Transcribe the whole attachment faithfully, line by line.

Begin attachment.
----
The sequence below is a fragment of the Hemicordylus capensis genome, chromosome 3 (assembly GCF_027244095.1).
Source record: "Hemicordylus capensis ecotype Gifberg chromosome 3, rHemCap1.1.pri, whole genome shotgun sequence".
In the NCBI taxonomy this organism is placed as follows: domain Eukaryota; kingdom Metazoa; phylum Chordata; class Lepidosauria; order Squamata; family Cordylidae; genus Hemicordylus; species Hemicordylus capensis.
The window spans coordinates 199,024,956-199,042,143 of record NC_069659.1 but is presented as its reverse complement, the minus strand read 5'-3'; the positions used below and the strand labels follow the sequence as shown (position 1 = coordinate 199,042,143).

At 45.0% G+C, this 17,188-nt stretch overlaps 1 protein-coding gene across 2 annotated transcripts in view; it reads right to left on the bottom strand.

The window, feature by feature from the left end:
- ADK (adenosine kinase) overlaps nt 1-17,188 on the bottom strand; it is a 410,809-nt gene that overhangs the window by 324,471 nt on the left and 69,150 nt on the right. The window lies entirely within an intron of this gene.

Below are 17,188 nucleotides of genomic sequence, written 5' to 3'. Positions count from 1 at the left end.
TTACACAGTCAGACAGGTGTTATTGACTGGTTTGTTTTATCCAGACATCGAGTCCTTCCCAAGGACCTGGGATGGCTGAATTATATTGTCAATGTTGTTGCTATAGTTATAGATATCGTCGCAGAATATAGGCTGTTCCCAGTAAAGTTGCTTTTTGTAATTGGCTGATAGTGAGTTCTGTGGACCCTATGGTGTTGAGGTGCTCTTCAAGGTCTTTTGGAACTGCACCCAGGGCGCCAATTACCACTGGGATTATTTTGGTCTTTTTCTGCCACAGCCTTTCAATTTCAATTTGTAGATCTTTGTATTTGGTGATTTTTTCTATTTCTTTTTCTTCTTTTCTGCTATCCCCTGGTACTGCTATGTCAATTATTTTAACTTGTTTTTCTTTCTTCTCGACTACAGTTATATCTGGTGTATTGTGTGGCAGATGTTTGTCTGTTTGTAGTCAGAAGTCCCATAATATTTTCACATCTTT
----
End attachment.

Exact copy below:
The sequence below is a fragment of the Hemicordylus capensis genome, chromosome 3 (assembly GCF_027244095.1).
Source record: "Hemicordylus capensis ecotype Gifberg chromosome 3, rHemCap1.1.pri, whole genome shotgun sequence".
In the NCBI taxonomy this organism is placed as follows: domain Eukaryota; kingdom Metazoa; phylum Chordata; class Lepidosauria; order Squamata; family Cordylidae; genus Hemicordylus; species Hemicordylus capensis.
The window spans coordinates 199,024,956-199,042,143 of record NC_069659.1 but is presented as its reverse complement, the minus strand read 5'-3'; the positions used below and the strand labels follow the sequence as shown (position 1 = coordinate 199,042,143).

At 45.0% G+C, this 17,188-nt stretch overlaps 1 protein-coding gene across 2 annotated transcripts in view; it reads right to left on the bottom strand.

The window, feature by feature from the left end:
- ADK (adenosine kinase) overlaps nt 1-17,188 on the bottom strand; it is a 410,809-nt gene that overhangs the window by 324,471 nt on the left and 69,150 nt on the right. The window lies entirely within an intron of this gene.

Below are 17,188 nucleotides of genomic sequence, written 5' to 3'. Positions count from 1 at the left end.
TTACACAGTCAGACAGGTGTTATTGACTGGTTTGTTTTATCCAGACATCGAGTCCTTCCCAAGGACCTGGGATGGCTGAATTATATTGTCAATGTTGTTGCTATAGTTATAGATATCGTCGCAGAATATAGGCTGTTCCCAGTAAAGTTGCTTTTTGTAATTGGCTGATAGTGAGTTCTGTGGACCCTATGGTGTTGAGGTGCTCTTCAAGGTCTTTTGGAACTGCACCCAGGGCGCCAATTACCACTGGGATTATTTTGGTCTTTTTCTGCCACAGCCTTTCAATTTCAATTTGTAGATCTTTGTATTTGGTGATTTTTTCTATTTCTTTTTCTTCTTTTCTGCTATCCCCTGGTACTGCTATGTCAATTATTTTAACTTGTTTTTCTTTCTTCTCGACTACAGTTATATCTGGTGTATTGTGTGGCAGATGTTTGTCTGTTTGTAGTCAGAAGTCCCATAATATTTTCACATCTTT